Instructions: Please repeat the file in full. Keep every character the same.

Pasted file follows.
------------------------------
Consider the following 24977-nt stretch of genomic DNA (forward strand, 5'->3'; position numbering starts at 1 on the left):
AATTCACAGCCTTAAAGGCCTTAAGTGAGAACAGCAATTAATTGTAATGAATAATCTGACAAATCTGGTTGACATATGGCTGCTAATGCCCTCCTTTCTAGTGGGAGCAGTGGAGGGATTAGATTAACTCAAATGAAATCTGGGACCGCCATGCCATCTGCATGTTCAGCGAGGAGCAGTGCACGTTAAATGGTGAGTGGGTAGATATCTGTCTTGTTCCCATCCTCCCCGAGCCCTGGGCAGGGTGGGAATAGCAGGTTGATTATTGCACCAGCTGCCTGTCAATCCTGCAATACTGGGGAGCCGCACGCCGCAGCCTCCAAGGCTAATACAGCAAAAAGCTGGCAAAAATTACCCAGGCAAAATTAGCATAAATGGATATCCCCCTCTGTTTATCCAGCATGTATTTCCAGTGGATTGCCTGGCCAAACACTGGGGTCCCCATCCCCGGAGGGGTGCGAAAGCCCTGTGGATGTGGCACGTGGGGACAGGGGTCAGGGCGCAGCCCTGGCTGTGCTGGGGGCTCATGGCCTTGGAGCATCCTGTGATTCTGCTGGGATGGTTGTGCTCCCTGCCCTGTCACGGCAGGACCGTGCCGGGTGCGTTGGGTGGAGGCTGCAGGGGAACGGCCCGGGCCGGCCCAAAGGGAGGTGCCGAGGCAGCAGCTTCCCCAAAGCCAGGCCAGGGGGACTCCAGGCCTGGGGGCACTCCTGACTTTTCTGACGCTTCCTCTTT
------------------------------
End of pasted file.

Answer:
Consider the following 24977-nt stretch of genomic DNA (forward strand, 5'->3'; position numbering starts at 1 on the left):
AATTCACAGCCTTAAAGGCCTTAAGTGAGAACAGCAATTAATTGTAATGAATAATCTGACAAATCTGGTTGACATATGGCTGCTAATGCCCTCCTTTCTAGTGGGAGCAGTGGAGGGATTAGATTAACTCAAATGAAATCTGGGACCGCCATGCCATCTGCATGTTCAGCGAGGAGCAGTGCACGTTAAATGGTGAGTGGGTAGATATCTGTCTTGTTCCCATCCTCCCCGAGCCCTGGGCAGGGTGGGAATAGCAGGTTGATTATTGCACCAGCTGCCTGTCAATCCTGCAATACTGGGGAGCCGCACGCCGCAGCCTCCAAGGCTAATACAGCAAAAAGCTGGCAAAAATTACCCAGGCAAAATTAGCATAAATGGATATCCCCCTCTGTTTATCCAGCATGTATTTCCAGTGGATTGCCTGGCCAAACACTGGGGTCCCCATCCCCGGAGGGGTGCGAAAGCCCTGTGGATGTGGCACGTGGGGACAGGGGTCAGGGCGCAGCCCTGGCTGTGCTGGGGGCTCATGGCCTTGGAGCATCCTGTGATTCTGCTGGGATGGTTGTGCTCCCTGCCCTGTCACGGCAGGACCGTGCCGGGTGCGTTGGGTGGAGGCTGCAGGGGAACGGCCCGGGCCGGCCCAAAGGGAGGTGCCGAGGCAGCAGCTTCCCCAAAGCCAGGCCAGGGGGACTCCAGGCCTGGGGGCACTCCTGACTTTTCTGACGCTTCCTCTTT